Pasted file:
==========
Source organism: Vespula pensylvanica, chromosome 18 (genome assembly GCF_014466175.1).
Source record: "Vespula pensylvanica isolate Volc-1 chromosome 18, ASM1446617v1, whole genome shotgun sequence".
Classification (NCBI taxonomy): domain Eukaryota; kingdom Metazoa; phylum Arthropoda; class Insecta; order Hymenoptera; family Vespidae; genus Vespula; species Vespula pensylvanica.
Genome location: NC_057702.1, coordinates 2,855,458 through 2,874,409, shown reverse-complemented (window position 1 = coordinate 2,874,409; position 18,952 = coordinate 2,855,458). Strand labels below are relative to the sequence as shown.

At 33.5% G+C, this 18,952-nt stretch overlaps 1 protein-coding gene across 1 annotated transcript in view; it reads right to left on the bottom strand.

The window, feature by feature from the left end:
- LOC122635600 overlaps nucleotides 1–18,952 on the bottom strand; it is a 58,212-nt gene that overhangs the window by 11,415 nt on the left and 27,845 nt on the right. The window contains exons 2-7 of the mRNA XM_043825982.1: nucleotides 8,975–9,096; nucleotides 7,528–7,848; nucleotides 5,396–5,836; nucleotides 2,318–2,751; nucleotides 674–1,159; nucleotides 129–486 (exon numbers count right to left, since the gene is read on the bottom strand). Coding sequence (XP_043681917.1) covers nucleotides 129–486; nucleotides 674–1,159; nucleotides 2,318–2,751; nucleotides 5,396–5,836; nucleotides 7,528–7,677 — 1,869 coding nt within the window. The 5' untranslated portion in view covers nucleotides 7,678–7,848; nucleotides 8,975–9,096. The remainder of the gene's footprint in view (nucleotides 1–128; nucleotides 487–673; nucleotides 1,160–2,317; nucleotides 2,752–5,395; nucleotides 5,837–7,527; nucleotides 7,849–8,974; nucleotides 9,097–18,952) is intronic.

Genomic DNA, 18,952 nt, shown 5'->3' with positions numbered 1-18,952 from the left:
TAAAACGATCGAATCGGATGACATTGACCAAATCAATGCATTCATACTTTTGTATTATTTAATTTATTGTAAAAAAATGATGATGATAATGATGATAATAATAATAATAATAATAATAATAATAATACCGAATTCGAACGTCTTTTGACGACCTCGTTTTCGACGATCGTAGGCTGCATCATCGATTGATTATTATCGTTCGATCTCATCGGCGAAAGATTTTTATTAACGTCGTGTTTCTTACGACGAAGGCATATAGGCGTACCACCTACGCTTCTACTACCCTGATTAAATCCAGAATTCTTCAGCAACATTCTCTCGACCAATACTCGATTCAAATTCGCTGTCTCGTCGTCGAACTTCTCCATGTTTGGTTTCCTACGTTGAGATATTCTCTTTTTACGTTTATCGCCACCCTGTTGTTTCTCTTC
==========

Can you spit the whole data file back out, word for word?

Source organism: Vespula pensylvanica, chromosome 18 (genome assembly GCF_014466175.1).
Source record: "Vespula pensylvanica isolate Volc-1 chromosome 18, ASM1446617v1, whole genome shotgun sequence".
Classification (NCBI taxonomy): domain Eukaryota; kingdom Metazoa; phylum Arthropoda; class Insecta; order Hymenoptera; family Vespidae; genus Vespula; species Vespula pensylvanica.
Genome location: NC_057702.1, coordinates 2,855,458 through 2,874,409, shown reverse-complemented (window position 1 = coordinate 2,874,409; position 18,952 = coordinate 2,855,458). Strand labels below are relative to the sequence as shown.

At 33.5% G+C, this 18,952-nt stretch overlaps 1 protein-coding gene across 1 annotated transcript in view; it reads right to left on the bottom strand.

The window, feature by feature from the left end:
- LOC122635600 overlaps nucleotides 1–18,952 on the bottom strand; it is a 58,212-nt gene that overhangs the window by 11,415 nt on the left and 27,845 nt on the right. The window contains exons 2-7 of the mRNA XM_043825982.1: nucleotides 8,975–9,096; nucleotides 7,528–7,848; nucleotides 5,396–5,836; nucleotides 2,318–2,751; nucleotides 674–1,159; nucleotides 129–486 (exon numbers count right to left, since the gene is read on the bottom strand). Coding sequence (XP_043681917.1) covers nucleotides 129–486; nucleotides 674–1,159; nucleotides 2,318–2,751; nucleotides 5,396–5,836; nucleotides 7,528–7,677 — 1,869 coding nt within the window. The 5' untranslated portion in view covers nucleotides 7,678–7,848; nucleotides 8,975–9,096. The remainder of the gene's footprint in view (nucleotides 1–128; nucleotides 487–673; nucleotides 1,160–2,317; nucleotides 2,752–5,395; nucleotides 5,837–7,527; nucleotides 7,849–8,974; nucleotides 9,097–18,952) is intronic.

Genomic DNA, 18,952 nt, shown 5'->3' with positions numbered 1-18,952 from the left:
TAAAACGATCGAATCGGATGACATTGACCAAATCAATGCATTCATACTTTTGTATTATTTAATTTATTGTAAAAAAATGATGATGATAATGATGATAATAATAATAATAATAATAATAATAATAATACCGAATTCGAACGTCTTTTGACGACCTCGTTTTCGACGATCGTAGGCTGCATCATCGATTGATTATTATCGTTCGATCTCATCGGCGAAAGATTTTTATTAACGTCGTGTTTCTTACGACGAAGGCATATAGGCGTACCACCTACGCTTCTACTACCCTGATTAAATCCAGAATTCTTCAGCAACATTCTCTCGACCAATACTCGATTCAAATTCGCTGTCTCGTCGTCGAACTTCTCCATGTTTGGTTTCCTACGTTGAGATATTCTCTTTTTACGTTTATCGCCACCCTGTTGTTTCTCTTC